Blue collar fading to white

Locust Point: Heavy industry is giving way slowly to high-tech, and plans for the first new housing in 74 years will lure more newcomers.

March 14, 2000|By Allison Klein | Allison Klein,SUN STAFF

Don't say Locust Point is turning yuppie. Longtime residents in this industrial, waterfront enclave in southern Baltimore would have a fit.

But Locust Point's blue collar is slowly getting a stripe of white as it becomes the latest part of the harbor's renaissance.

Some changes might seem small -- the addition of bagels, salmon and cream cheese to the venerable Rallo's restaurant menu -- but bigger ones are coming.

A sign of the future is Tide Point, a $53 million renovation of Procter & Gamble Co.'s former detergent plant that is expected to become a hub for Internet start-ups. A year from now, at least 1,400 high-tech workers are expected to have offices there, up from 200 now.

By next spring, developer Ted Rouse plans to build 36 upscale, three-story townhouses four blocks from Tide Point. It would be the first new housing development in Locust Point in 74 years, activists say.

That's quite a jolt for a quaint neighborhood that has lost about 2,600 industrial jobs in the past decade, including 90-year-old Chesapeake Paperboard, which recently announced that it will close its recycling plant and lay off 100 workers.

"The community is on the verge of big changes," said Jim French, a Baltimore city planner in the southern district. "In Federal Hill, they call it `the march of the brass lamps,' because when yuppies come in they tend to put brass lamps up.

"Now that's creeping south. Locust Point isn't there yet, but it's poised."

Councilwoman Lois Garey says the neighborhood is a throwback to the 1950s. "You walk through, and it's like where's Beaver Cleaver?" said Garey, who represents the 1st District.

The area's biggest claim to fame is Fort McHenry, just off Key Highway. Another is Domino Sugar. It is also known for its "grandmother homes," houses passed down from generation to generation, many of them nestled between factories.

Joyce Bauerle, president of the Locust Point Civic Association, owns a home next to a huge grain elevator. She said that 10 years ago there were no "for sale" signs in the neighborhood, which has about 1,000 homes and 15 bars.

"When grandparents died, grandchildren took over the house," said Bauerle, who has lived there for 58 years. "It's the type of neighborhood that if somebody dies, you know about it and you go visit."

A recent and subtle shift has attracted young people such as Del. William H. Cole IV, 27. The Democrat, who represents the 47th District, moved to Locust Point four years ago from Federal Hill.

"I love the community, the houses," Cole said. "It's quiet, safe and stable. Most homes here are still sold by word of mouth."

The week he moved in, he said, his mother stopped by when he wasn't home. His neighbor told him later that night, he said, " `Honey, someone was by today. She was blond, about 50 years old and here's her tag number.' "

His neighbor's interest floored him at first but has become one of the reasons he loves the neighborhood. He dismisses any notion of Locust Point becoming "yuppified."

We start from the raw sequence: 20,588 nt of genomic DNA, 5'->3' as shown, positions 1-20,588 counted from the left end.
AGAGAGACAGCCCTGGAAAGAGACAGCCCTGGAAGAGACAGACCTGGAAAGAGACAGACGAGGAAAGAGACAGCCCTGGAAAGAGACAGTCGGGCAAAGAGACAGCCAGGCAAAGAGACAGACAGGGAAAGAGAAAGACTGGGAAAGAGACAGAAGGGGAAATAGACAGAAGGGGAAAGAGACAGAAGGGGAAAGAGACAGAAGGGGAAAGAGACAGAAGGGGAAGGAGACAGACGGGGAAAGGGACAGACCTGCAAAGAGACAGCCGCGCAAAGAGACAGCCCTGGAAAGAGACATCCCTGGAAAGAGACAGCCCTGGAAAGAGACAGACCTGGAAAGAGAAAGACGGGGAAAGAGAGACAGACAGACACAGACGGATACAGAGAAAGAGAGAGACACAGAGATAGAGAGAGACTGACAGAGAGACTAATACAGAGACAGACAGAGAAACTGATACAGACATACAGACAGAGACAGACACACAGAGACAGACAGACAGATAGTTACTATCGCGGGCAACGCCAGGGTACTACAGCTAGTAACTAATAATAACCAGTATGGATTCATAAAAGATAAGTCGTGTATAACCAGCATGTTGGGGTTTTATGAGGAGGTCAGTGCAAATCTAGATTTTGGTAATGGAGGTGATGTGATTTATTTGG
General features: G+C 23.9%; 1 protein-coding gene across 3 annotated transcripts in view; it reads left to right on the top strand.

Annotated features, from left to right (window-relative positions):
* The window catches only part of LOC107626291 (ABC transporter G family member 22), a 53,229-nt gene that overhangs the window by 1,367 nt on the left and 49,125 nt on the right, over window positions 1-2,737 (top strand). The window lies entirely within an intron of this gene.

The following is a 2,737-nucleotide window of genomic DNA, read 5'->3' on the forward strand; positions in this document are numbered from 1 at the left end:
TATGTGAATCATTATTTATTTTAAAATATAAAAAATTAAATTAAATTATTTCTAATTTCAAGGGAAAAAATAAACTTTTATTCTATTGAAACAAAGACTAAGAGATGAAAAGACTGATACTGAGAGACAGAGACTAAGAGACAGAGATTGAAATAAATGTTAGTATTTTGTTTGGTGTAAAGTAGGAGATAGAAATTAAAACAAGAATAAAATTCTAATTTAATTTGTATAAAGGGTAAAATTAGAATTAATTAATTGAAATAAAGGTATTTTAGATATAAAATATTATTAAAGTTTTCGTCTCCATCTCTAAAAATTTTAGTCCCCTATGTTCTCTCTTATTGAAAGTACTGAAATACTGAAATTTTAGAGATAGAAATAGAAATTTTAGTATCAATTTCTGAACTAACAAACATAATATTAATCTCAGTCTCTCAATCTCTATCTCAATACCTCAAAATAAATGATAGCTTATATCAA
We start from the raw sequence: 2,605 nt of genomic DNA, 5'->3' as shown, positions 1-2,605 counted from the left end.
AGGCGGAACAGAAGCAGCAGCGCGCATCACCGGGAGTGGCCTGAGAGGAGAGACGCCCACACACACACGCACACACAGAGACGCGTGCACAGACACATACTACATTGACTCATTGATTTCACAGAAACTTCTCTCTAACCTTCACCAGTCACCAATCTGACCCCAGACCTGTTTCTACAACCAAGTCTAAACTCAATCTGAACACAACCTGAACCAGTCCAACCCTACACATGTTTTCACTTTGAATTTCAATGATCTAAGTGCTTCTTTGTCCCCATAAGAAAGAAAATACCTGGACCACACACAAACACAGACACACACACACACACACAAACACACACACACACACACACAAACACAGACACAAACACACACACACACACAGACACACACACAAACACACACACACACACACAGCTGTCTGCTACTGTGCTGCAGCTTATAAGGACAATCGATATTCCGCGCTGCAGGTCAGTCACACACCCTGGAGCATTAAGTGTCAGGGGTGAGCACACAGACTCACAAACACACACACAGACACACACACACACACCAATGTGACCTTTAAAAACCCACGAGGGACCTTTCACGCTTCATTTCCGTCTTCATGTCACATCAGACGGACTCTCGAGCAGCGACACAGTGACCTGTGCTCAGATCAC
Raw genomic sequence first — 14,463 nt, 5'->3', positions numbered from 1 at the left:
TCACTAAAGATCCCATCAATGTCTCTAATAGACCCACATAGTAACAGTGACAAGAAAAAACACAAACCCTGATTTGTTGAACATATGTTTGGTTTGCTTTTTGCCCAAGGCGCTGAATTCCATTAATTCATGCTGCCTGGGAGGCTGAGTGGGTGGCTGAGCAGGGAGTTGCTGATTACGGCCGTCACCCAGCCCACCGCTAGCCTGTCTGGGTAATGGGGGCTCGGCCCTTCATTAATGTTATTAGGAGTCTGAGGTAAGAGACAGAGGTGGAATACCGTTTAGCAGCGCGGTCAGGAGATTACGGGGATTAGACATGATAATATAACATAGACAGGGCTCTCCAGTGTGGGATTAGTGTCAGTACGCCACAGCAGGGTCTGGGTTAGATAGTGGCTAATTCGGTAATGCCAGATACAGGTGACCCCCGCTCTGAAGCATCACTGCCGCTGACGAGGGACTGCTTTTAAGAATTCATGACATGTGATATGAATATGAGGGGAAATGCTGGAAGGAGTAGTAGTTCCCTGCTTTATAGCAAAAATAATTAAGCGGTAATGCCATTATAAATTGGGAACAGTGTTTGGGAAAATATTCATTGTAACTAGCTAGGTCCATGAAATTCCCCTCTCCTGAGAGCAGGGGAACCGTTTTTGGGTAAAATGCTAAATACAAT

"The knock on yuppies is they move in and fix up the house and you never see them," Cole said. "Locust Point won't accept that. You have to have a responsibility to keep it safe and clean."

He said residents will keep that homey feel in the neighborhood, even when Tide Point is complete.

"Tide Point is bringing the new economy to Baltimore's waterfront. This will create jobs at a velocity Baltimore hasn't seen in 50 years," said William Struever, chief executive officer of Struever Bros. Eccles & Rouse Inc., which is developing the site and 36 homes.

"There was a time when people were leaving Baltimore's great neighborhoods. Now people are choosing to stay. Tide Point reflects a national trend of tech-based business run by young folks in funky old industrial buildings.", a direct-marketing firm whose revenue has jumped 230 percent in the past three months, was the first to move in.

"I like the fact that we're innovators in our business and in our office space," spokesman Chris Parente said. "There's construction going on all around us, and it's exciting."

On Fort Avenue at Chesapeake Paperboard, there is no construction. A hundred laid-off workers were figuring out their benefit packages two weeks ago.

"I only had two more years before retirement," said Don Aro, 59, who was a paper cutter for eight years at Chesapeake. "It's going to be a hard time for me to find a job at 60."

Some of the workers at Chesapeake used to eat lunch at Rallo's, a 59-year-old restaurant on East Fort Avenue. Now, some Tide Pointers eat there.

Owner Vince Rallo sees the neighborhood going in a new direction and is rolling with it.

"Industry has virtually left Locust Point. The longshoremen who used to frequent this restaurant have been trickling off since 1984," Rallo said. "We've had to nurture the residents of the neighborhood."

Baltimore Sun Articles
Please note the green-lined linked article text has been applied commercially without any involvement from our newsroom editors, reporters or any other editorial staff.